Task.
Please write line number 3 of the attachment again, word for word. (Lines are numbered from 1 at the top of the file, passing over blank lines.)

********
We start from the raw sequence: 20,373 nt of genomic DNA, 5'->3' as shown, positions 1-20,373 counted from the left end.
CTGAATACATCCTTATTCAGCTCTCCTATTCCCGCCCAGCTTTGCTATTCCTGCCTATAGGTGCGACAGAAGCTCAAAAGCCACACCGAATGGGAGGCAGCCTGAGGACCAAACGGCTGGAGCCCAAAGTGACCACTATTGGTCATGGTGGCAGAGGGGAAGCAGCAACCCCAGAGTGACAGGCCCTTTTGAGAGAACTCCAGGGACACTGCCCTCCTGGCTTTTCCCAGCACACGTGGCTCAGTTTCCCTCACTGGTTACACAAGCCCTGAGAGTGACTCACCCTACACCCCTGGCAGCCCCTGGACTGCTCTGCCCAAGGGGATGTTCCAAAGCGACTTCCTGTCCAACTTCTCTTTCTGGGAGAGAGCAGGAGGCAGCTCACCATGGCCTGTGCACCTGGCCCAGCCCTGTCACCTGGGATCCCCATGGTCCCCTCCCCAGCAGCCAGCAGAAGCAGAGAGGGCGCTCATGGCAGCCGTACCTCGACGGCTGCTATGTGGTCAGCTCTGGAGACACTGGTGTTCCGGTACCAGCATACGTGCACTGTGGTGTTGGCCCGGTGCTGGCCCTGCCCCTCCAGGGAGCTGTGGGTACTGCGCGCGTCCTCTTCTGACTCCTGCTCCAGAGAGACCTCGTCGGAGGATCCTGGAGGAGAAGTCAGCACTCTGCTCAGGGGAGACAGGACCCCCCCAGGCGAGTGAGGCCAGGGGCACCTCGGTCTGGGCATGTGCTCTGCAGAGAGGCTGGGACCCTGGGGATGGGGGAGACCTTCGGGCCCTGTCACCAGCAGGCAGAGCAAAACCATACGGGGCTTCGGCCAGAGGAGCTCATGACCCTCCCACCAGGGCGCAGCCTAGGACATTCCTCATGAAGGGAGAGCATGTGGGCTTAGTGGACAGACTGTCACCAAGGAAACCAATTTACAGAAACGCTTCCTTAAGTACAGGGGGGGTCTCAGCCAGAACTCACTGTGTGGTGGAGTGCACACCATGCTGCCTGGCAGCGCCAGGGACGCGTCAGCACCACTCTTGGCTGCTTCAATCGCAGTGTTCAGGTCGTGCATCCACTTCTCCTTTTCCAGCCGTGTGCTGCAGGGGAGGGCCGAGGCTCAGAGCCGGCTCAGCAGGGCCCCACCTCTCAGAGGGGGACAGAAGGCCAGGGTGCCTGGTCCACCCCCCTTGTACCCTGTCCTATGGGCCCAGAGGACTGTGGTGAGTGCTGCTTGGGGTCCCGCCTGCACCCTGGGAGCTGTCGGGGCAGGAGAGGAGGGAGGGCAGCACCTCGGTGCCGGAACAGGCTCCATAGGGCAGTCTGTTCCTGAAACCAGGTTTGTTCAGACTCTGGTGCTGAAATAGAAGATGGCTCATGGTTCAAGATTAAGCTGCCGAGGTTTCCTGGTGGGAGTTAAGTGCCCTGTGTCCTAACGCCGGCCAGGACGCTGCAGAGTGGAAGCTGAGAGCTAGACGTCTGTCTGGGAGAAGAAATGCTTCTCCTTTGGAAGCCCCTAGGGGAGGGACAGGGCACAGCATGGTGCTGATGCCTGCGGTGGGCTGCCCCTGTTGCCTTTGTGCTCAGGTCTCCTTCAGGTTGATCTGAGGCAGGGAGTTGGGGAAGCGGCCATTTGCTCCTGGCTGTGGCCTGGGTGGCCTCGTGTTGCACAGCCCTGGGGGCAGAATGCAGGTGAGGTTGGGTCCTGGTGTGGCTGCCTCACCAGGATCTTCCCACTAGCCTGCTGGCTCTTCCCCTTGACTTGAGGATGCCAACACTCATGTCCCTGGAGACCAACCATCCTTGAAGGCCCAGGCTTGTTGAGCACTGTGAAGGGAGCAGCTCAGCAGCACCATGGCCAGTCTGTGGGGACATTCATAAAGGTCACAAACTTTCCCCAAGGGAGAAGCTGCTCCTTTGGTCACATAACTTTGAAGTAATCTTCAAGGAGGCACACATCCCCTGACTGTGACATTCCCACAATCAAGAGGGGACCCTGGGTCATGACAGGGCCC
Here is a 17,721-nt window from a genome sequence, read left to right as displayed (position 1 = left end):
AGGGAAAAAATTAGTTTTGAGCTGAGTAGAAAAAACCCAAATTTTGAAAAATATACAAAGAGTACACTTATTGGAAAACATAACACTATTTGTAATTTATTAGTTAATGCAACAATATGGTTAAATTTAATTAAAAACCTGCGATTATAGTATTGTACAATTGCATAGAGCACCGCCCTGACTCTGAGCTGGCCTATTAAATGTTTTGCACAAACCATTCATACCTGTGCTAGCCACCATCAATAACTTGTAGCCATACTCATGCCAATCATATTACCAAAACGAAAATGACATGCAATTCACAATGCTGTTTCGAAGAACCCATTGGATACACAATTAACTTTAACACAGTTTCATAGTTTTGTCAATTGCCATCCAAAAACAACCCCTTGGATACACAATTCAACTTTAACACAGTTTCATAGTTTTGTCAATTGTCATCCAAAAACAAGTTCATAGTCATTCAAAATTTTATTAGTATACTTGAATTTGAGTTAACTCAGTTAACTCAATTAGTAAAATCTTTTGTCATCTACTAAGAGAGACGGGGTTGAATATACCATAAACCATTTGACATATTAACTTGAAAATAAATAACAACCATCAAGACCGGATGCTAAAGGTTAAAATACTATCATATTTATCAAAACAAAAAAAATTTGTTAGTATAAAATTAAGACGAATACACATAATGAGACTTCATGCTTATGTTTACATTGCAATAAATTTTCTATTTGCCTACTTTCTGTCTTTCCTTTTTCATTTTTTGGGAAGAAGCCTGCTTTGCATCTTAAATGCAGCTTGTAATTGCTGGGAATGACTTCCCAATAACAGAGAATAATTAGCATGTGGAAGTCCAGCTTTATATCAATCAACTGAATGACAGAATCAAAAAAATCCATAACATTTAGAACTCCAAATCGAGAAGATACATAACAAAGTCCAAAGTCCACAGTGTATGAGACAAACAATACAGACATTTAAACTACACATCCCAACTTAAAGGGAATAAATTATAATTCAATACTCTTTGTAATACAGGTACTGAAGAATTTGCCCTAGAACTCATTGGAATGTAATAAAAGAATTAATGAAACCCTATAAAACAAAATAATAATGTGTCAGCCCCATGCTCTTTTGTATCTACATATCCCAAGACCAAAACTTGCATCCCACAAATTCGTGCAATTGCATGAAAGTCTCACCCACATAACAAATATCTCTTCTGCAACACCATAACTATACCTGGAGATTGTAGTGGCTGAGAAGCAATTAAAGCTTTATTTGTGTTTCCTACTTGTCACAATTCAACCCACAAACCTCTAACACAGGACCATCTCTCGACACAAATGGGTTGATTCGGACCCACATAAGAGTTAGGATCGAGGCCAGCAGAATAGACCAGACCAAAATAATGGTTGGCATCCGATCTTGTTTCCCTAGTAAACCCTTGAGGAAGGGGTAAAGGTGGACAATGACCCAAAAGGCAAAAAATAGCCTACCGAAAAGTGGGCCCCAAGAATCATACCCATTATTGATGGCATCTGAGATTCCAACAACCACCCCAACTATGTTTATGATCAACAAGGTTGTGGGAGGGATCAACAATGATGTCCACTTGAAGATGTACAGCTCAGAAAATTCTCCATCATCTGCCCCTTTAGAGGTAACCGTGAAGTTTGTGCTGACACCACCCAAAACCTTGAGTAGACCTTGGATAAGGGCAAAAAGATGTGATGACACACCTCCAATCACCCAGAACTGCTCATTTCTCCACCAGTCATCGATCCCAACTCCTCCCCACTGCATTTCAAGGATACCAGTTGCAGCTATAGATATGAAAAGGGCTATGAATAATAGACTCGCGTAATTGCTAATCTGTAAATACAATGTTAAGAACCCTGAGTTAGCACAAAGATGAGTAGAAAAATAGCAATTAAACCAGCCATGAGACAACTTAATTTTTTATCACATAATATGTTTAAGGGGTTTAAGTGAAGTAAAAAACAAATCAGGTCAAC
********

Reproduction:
Here is a 17,721-nt window from a genome sequence, read left to right as displayed (position 1 = left end):